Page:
What follows is a hyper-transcription of a debate that occurred in 2010 between Slavoj Zizek and Alain Badiou. It was called “Is Lacan an Anti-Philosopher?” Most of hyper-links will bring you to other pages in my blog which further develop various concepts, and so I encourage those of you who are first encountering this material to follow them and read them through one at a time.
Badiou, unlike Zizek, provides us with a very nice definition of anti-philosophy. Anti-philosophy is any system of thought (or thinking) which opposes the singularity of its experience to the properly philosophical category of truth. Anti-philosophy thereby lives somewhere in between the contradiction between philosophy and the pure activity or creative aspect of life. Thus, the common strategy of an anti-philosopher is to draw from personal experience in order to launch an attack on the universal abstractions of philosophical discourse. Badiou names three great classical anti-philosophers: Pascal against Descartes, Rousseau against Voltaire and Hume, and Kierkegaard against Hegel. There are also three great modern anti-philosophers who launched an attack on the entire philosophical tradition: Nietzsche, Wittgenstein, and, perhaps, to some extent, Lacan.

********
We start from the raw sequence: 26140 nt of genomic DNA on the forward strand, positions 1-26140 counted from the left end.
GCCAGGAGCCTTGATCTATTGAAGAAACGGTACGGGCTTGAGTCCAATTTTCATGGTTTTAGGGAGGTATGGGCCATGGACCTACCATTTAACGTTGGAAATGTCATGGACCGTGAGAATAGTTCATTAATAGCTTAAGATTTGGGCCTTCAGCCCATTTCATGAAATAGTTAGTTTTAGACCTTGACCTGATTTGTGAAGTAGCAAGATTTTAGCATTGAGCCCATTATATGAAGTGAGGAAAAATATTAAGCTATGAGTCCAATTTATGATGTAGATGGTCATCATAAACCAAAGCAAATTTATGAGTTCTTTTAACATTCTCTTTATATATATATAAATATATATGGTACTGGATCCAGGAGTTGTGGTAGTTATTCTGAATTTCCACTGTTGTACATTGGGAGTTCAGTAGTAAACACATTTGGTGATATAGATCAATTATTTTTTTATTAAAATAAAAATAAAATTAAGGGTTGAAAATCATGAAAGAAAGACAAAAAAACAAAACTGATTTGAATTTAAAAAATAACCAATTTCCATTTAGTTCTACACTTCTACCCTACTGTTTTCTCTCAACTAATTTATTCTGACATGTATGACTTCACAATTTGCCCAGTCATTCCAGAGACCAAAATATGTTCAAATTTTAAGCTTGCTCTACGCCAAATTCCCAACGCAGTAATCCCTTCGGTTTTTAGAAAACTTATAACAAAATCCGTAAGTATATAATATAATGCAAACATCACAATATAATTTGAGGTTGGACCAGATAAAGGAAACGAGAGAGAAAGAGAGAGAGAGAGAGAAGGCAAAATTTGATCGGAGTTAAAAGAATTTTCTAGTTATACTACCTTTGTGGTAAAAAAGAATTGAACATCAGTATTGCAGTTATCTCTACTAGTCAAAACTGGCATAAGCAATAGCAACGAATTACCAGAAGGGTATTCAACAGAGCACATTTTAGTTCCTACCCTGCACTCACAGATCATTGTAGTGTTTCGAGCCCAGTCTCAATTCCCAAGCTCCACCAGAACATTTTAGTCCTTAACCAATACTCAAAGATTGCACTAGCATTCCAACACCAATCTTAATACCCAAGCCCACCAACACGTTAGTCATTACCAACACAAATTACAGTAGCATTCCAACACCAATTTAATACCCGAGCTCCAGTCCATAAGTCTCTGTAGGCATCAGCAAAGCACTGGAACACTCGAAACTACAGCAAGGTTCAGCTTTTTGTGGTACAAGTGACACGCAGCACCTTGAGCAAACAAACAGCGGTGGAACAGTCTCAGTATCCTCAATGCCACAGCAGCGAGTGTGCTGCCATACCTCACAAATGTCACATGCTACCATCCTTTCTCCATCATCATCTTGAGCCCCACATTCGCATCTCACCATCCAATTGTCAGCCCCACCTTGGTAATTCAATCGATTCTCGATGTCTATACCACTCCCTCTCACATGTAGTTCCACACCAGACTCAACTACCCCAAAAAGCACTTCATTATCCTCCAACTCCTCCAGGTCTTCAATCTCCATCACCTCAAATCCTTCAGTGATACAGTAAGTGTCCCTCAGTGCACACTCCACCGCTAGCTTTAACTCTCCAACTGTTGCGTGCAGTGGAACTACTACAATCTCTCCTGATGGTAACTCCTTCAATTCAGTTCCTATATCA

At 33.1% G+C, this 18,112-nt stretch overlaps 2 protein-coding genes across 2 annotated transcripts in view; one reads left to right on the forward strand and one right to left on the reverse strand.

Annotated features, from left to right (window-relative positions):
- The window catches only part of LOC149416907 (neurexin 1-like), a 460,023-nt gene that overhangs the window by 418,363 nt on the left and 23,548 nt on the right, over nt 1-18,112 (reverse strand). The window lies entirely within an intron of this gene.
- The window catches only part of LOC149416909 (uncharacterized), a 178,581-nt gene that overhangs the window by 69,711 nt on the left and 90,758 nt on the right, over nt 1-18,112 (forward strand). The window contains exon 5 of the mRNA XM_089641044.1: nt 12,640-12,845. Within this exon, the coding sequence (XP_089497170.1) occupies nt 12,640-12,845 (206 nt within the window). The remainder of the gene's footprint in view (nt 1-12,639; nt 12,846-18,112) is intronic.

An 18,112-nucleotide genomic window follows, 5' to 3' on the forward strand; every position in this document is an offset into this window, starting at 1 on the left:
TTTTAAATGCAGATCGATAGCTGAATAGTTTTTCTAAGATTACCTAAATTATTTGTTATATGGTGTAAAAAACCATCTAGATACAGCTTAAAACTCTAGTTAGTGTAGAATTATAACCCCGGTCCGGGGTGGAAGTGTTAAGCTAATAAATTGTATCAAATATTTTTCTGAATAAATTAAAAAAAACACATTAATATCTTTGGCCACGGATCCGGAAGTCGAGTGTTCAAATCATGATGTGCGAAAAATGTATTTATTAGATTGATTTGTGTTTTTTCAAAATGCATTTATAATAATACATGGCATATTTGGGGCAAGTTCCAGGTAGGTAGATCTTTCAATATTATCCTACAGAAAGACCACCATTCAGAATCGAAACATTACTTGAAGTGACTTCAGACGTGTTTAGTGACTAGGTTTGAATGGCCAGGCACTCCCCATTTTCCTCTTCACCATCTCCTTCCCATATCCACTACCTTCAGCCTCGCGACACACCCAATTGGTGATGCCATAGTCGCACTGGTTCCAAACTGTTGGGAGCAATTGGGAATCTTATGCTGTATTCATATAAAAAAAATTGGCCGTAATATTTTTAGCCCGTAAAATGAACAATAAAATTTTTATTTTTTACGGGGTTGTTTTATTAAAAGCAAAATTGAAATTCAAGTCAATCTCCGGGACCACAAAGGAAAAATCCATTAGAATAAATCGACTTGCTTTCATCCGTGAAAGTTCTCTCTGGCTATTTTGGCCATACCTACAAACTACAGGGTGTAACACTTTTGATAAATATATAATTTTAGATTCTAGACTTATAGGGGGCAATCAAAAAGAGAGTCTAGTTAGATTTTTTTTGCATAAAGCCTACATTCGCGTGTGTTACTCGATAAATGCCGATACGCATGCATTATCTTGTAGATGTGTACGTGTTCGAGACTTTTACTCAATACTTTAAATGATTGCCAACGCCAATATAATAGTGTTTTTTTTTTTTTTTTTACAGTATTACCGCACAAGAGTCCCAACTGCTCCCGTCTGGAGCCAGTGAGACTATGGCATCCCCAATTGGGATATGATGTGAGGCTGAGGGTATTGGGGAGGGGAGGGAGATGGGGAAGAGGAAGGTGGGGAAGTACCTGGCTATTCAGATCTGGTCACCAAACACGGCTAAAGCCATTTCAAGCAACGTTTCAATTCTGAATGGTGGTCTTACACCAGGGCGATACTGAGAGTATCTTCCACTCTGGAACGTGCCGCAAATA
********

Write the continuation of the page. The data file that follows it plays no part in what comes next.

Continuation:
Nietzsche, for example, was perhaps the most important modern thinker during the last century. Notably, he was important for Deleuze and Foucault. Nietzsche was the horizon of their experience. Nietzsche wrote something like: “We have abolished the world as truth. This abolition of truth is the negative condition for the Dionysian affirmation.” The justification that Nietzsche used to affirm the Dionysian affirmation was his own proper existence. This was the decisive rupture with the philosophical tradition. Nietzsche wrote, in a letter, the following: “It is not inconceivable that I am [Nietzsche] the first philosopher of the age, perhaps even a little more. I am something decisive and fatal that springs up between two millennia.” This, Badiou maintains, is the pure form of anti-philosophy. It is always an act involving violent subjectivity and which destroys the philosophical tradition and its enclosure of life by truth. Thus, what the anti-philosopher arms himself with is his experience and his act – this is his radical potency of life. It is the uprising of the anti-philosopher’s life against the dead and dying philosophical rhetoric.